Autonomy1 is a devil, coming and going. On the front end he wants us to determine good and evil for ourselves and to leave God’s word completely out of it, and we (like our first parents), are all too happy to buy what he’s selling. Like two-year-olds, no one can tell us what to do. We’ll figure it all out on our own. And then, after we’ve made a real mess of it, we start our work of self-justification, calling evil good and good evil. We have an explanation for everything. Nevertheless, even as our world falls apart (and it always falls apart), we’re not ready to acknowledge that we’re the problem and that perhaps God actually knows what He’s talking about. And so, on the back side, when we’re really desperate, we still don’t want God’s way of remedy. Instead, we insist on saving ourselves, convinced that we can satisfy God on our own terms. Like Cain, we want to decide which sacrifices should be acceptable to God. We always come up short. Martin Luther wrote to Erasmus and explained his dilemma this way:

If I lived and worked to all eternity, my conscience would never reach comfortable certainty as to how much it must do to satisfy God. Whatever work I had done, there would still be a nagging doubt as to whether it pleased God, or whether He required something more.2

The best of men and women fall short, for “All have sinned and fall short of the glory of God,…” (Rom. 3:23). If we are to be saved from ourselves—saved from our autonomy—then we’ll have to be dethroned and God must be enthroned. He will have to do the saving on His terms, not ours. Salvation is a free gift; it’s all grace and it can’t be earned by us. The Bible lays it all out:

…being justified freely by His grace through the redemption that is in Christ Jesus, 25 whom God set forth as a propitiation by His blood, through faith, to demonstrate His righteousness, because in His forbearance God had passed over the sins that were previously committed, 26 to demonstrate at the present time His righteousness, that He might be just and the justifier of the one who has faith in Jesus. 27 Where is boasting then? It is excluded. By what law? Of works? No, but by the law of faith. 28 Therefore we conclude that a man is justified by faith apart from the deeds of the law. —Romans 3:24-28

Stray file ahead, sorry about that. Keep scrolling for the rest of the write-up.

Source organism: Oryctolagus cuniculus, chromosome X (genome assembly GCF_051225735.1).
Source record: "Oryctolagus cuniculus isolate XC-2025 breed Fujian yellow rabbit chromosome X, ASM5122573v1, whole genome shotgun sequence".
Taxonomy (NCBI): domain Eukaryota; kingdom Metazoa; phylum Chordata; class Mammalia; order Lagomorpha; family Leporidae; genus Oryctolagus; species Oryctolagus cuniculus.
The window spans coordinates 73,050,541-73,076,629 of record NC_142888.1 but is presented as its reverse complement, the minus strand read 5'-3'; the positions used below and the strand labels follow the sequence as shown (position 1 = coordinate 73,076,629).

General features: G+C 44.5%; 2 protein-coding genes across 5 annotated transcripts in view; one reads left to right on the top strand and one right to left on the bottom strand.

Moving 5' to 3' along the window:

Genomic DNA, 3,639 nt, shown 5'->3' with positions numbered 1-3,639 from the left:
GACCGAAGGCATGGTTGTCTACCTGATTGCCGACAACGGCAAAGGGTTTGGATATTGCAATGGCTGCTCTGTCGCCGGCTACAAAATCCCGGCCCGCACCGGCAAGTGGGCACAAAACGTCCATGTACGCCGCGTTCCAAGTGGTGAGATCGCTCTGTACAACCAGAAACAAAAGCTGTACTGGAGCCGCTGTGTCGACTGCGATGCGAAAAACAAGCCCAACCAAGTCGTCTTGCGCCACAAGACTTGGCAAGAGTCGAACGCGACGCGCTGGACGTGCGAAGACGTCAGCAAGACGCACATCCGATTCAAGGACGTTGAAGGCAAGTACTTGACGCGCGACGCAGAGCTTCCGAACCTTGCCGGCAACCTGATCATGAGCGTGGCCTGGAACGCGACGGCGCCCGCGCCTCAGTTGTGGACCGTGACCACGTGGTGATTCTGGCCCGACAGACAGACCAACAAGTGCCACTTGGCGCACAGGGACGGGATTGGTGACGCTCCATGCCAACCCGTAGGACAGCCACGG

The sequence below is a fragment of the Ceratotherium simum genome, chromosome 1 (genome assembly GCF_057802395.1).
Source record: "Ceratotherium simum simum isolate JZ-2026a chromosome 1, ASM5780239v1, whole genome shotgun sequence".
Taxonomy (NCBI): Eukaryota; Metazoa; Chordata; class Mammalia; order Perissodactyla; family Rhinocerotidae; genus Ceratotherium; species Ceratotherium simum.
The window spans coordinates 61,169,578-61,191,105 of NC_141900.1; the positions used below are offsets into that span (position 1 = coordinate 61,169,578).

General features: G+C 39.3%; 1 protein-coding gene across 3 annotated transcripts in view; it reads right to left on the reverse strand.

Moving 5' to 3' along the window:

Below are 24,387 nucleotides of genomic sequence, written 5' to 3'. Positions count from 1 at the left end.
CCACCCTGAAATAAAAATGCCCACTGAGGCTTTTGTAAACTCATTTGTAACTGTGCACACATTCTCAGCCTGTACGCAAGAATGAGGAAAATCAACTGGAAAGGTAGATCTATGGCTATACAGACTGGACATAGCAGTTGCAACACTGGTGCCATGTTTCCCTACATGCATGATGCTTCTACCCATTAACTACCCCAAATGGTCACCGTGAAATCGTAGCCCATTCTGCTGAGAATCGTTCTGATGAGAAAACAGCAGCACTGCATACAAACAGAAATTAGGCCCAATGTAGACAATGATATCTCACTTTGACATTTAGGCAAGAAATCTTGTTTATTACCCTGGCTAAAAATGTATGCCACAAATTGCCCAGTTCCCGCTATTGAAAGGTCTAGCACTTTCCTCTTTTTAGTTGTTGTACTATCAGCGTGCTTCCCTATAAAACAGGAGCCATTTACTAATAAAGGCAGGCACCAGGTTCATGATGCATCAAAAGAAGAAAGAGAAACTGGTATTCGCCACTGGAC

The beauty and simplicity of the Gospel of Christ comes rushing in as we stop trying to fix ourselves and surrender completely to Him; to His lordship. Luther would explain it this way in his Large Catechism:

There was no counsel, no help, no comfort for us until this only and eternal Son of God, in his unfathomable goodness, had mercy on our misery and wretchedness and came from heaven to help us . . . Jesus Christ, the Lord of life and righteousness and every good blessing. He snatched us, poor lost creatures, from the jaws of hell, won us, made us free, and restored us to the Father’s favor and grace . . . he who has bought us back from the devil to God, from death to life, from sin to righteousness, and now keeps us there.3

1 Autonomy: lit. self-law.
2 Martin Luther, The Bondage of the Will. Cited in: The Legacy of Luther, p. 146 (Sinclair B. Ferguson).
3 Martin Luther, in The Book of Concord, Cited in: The Legacy of Luther, p. 161. (W. Robert Godfrey).